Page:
Allee Richards, Paper Fire Mentor


This week, the students of Paper Fire worked hard on scripting their radio plays, structuring their stories and including directions and sound effects. On hand to help were Express Media mentors. Mentors and volunteers are an integral part of our projects, providing support and encouragement to the students and sharing their knowledge of storytelling processes.

One of those mentors, Allee Richards, reflects on her experience here. 

I write. But I don’t say that, I say ‘I try to write.’ The latter is more truthful because I often find it hard to find a reason to write in the first place, to find inspiration. When I am inspired I struggle to sit still and concentrate long enough for words to make it onto a page. And if I ever make it that far, I will inevitably doubt what it is that I’ve written and probably compare it to my favourite authors’ work and cry.

For the past five weeks I have been an Express Media mentor for Paper Fire, assisting Grade 5-6 students from Footscray Primary School to write short radio scripts. Afterwards, mentors from SYN FM will assist the students to record and produce their own radio plays. It’s awesome.

The students don’t struggle like I do to come up with ideas. Two minutes after their recess break, when I assume their minds are preoccupied with games of chasey and playground politics, they can create a premise for a story about three, good-hearted brothers living in a village with their Jack Russell and an evil baker. When faced with a potential plot hole or prompted for more information, like ‘What made the baker evil? Why doesn’t she like the brothers?’, a student will pause just momentarily before answering ‘Because the baker is rich and greedy and the brothers give bread to the poor who can’t afford it, and the baker doesn’t want the poor to be helped.’ My main task has been to edit down the students’ content. They simply have too much to fit in to a ten minute script.

I’m jealous of how much the students have to write and of how easily it comes to them, but mostly I admire the students’ lack of self-doubt. They don’t compare every minute detail of their work to their peers and they don’t put themselves down for not being as smart or creative or hard-working as others. I could learn a lot from them. And I received what I think may be the best, and certainly is the most direct, writing advice from the class teacher, Andrew: ‘Don’t just sit and stare and hope, write something.’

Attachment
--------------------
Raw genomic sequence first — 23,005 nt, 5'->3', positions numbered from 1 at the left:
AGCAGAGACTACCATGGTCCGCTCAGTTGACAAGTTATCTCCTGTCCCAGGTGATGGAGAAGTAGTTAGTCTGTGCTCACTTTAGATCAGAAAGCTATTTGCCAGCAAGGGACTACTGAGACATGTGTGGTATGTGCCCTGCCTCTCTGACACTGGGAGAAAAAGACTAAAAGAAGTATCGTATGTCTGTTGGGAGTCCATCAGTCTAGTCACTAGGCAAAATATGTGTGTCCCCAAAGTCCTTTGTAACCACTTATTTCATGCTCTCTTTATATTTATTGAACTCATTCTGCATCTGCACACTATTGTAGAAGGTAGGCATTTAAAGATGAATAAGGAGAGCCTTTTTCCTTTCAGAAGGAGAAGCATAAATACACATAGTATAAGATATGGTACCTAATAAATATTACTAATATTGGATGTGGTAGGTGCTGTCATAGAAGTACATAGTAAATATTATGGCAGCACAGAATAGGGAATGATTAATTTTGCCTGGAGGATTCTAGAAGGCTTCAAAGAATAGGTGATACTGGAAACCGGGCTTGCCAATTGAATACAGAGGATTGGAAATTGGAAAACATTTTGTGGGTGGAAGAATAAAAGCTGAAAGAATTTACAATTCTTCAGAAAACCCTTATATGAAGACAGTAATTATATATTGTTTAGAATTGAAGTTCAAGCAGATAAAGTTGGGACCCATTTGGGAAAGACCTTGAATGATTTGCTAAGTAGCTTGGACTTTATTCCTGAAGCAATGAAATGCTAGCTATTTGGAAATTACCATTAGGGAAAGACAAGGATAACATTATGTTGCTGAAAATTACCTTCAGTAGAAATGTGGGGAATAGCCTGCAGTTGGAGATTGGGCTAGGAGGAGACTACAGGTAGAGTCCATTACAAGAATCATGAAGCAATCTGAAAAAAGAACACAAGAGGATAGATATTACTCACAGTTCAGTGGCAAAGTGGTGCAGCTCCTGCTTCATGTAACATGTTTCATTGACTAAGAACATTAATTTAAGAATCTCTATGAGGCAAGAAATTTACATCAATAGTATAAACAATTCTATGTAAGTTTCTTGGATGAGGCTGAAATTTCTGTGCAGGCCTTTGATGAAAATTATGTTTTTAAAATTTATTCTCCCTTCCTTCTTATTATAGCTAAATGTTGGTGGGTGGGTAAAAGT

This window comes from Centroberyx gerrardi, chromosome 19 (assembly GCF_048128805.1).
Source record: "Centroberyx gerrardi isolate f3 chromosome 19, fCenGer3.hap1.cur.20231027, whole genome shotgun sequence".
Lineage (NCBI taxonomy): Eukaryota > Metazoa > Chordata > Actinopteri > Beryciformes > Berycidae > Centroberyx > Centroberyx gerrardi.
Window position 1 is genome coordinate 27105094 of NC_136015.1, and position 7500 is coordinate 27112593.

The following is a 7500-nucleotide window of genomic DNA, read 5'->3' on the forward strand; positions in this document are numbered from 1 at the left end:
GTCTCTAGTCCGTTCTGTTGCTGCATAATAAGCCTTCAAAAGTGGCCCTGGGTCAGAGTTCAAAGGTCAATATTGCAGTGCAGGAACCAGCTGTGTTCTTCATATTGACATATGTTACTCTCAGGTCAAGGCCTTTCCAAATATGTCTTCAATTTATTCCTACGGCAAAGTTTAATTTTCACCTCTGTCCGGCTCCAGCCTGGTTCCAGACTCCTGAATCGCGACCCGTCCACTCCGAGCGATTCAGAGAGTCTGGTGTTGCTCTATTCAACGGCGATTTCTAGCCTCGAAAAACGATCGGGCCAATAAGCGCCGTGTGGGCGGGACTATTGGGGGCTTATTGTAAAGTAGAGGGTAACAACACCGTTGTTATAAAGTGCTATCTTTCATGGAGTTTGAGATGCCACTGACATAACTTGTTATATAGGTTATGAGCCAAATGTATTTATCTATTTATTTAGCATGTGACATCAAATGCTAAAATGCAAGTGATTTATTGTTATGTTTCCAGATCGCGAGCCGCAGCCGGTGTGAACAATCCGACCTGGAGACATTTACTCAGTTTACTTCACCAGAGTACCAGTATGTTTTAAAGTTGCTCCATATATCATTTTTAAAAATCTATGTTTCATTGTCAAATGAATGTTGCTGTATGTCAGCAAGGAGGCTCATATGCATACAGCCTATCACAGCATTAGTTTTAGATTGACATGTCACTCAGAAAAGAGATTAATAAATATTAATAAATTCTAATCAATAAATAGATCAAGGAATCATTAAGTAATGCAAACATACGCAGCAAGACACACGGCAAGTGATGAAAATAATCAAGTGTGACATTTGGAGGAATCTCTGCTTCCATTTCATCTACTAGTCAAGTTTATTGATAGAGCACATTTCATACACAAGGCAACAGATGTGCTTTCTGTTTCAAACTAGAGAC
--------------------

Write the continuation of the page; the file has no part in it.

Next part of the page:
Although I feel as though I am learning more from the students than they are from me, the Paper Fire project has reaffirmed to me the importance of 100 Story Building and other organisations that nurture education and creativity in young people. Kids are creative, have less inhibitions than adults and they’re eager to learn. These qualities make great workers. It’s important to harness and nurture those attributes, to cement them so they don’t evaporate into the self-conscious, self-doubting, less hard-working students I go to university with. I want to encourage the students to keep writing. Even if a story is never published and everyone who reads it thinks it’s terrible, writing is still a legitimate way to spend one’s time. I read a lot as a kid. I thought writers had supernatural-smarts. That they were god-like figures dropping novels from the sky. 100 Story Building encourages people to achieve their potential in creative ways; and that is the work of an author.

I am incredibly excited about the work we have (almost) produced. I hope you get a chance to listen to it, because the stories are really insane. In a good way.

About Allee:

Allee Richards finished an internship at Express Media over a year ago, she just still hangs around. She is a student of Creative Writing, Editing and Publishing at the University of Melbourne. She likes to read contemporary Australian journals.